Herbal Spotlight: Black Cumin Seed
Black Cumin Seed, also known as Black Seed, is probably one of the most underrated superfoods you didn't know the health food store had in stock. Like many of nature's most giving plants, Black Cumin Seed brings a cornucopia of benefits to your body, both internally and externally. Native to the Mediterranean, Northern Africa, and the Indian Subcontinent, this nutritionally dense, antioxidant rich, immune boosting little seed has earned the reputation of being a panacea. Let's delve into why.
Medicinal Uses: History to Modernity
Use of Black Cumin Seed, and Black Cumin Seed Oil, stretches back at least 3,500 years in recorded history. Found inside of Blue Nigella Fennel Flowers, the seeds' medicinal uses seem to have first been discovered in Ancient Egypt, where it was used extensively for infection, respiratory conditions, and maintaining a youthful visage. Not only were jars of the precious oil found in King Tutankhamen’s tomb, but it was used extensively by Egyptian Noble women to maintain their beauty, Queens Cleopatra and Nefertiti included. In Ancient Greece Hippocrates (the Father of Modern Medicine) frequently recommended Black Cumin Seeds for general wellness and as a deterrent to the aging process. In the Middle Ages, wealthy European Nobles who were lucky enough to afford the oil applied it to their bodies to protect themselves against coughs, colds, flus, and the Bubonic Plague.
Fast forward to modernity, we're now able to scientifically confirm the oil's antiviral, antibacterial, antifungal, anticarcinogenic, and anti-inflammatory properties, in addition to its ability to assist with respiratory conditions (from asthma to coughs), cholesterol management, blood sugar regulation, brain health, rosacea, varicose veins, age spots, and wrinkles.
The Scientific Breakdown
Black Cumin Seed (Latin: Nigella Sativa) contains a number of nutrients: Vitamin B1, B2, and B3, Vitamin E, copper, zinc, phosphorus, folic acid, iron, calcium, magnesium, 8 essential amino acids, along with omegas like oleic acid (the good stuff in olive oil), eicosapentaenoic acid (EPA), and docosahexaenoic acid (DHA- like in fish oil) - just to name a few. But there are 3 chemical compounds that make this seed exceptional: Beta sitosterol, Crystalline nigellone, and Thymoquinone.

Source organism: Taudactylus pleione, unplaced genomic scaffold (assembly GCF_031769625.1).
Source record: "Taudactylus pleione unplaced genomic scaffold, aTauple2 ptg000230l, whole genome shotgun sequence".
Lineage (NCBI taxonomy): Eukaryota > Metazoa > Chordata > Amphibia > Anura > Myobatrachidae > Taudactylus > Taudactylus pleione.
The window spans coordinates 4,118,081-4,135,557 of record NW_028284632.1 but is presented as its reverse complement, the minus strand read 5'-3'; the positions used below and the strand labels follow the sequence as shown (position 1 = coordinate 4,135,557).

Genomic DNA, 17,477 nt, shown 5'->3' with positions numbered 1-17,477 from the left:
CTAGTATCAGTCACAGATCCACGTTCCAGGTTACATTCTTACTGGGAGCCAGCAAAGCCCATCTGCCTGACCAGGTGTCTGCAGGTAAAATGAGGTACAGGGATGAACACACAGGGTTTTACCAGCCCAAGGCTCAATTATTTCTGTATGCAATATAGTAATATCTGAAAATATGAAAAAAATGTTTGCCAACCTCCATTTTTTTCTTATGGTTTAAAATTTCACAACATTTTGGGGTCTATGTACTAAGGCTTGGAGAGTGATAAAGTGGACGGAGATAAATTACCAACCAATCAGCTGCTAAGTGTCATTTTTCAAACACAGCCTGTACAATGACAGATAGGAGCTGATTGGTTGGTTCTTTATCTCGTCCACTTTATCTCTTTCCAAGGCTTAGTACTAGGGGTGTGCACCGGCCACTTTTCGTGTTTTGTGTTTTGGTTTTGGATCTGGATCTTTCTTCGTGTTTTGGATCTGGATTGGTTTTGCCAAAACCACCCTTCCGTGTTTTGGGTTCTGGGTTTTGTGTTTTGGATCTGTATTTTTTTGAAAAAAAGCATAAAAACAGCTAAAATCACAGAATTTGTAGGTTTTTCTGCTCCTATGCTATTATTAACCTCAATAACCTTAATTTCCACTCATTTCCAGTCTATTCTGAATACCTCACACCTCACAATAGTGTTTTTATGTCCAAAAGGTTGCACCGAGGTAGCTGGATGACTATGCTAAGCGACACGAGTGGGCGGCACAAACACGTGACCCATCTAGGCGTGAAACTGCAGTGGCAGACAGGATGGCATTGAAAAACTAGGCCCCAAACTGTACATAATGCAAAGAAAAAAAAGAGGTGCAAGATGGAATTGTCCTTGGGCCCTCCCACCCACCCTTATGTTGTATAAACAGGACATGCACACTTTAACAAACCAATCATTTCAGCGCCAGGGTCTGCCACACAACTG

EPA and DHA are both types of Omega 3's, with a growing base of scientific data demonstrating their ability to protect the brain as it ages, fight certain types of cancer, inflammation, and lowering LDL cholesterol (the undesirable kind) while raising HDL (the desirable kind).
The Beta sitosterol is a waxy plant compound that looks like cholesterol in your body, and subsequently assists in regulating the body's cholesterol by limiting how much can enter the bloodstream. It can help to lower overall cholesterol, but note that Beta sitosterol won't raise good cholesterol. This anti-inflammatory compound is also known to help maintain a healthy prostate.
Crystalline nigellone and Thymoquinone are the two most researched elements of the seed. Research is demonstrating that crystalline nigellone is the source of the plant's respiratory-supporting properties, reducing allergic reactions and hay fever symptoms, and ameliorating bronchitis.
Saving the most exceptional element for last, the Thymoquinone is exclusive to Black Cumin Seed; it has never been found in any other plant. Thymoquinone is increasingly researched as it shows efficacy in treating degenerative diseases, including cancer. It's a potent anti-oxidant and anti-inflammatory molecule that has been shown to alter molecular and signaling pathways, helping the body to heal.
How to Use It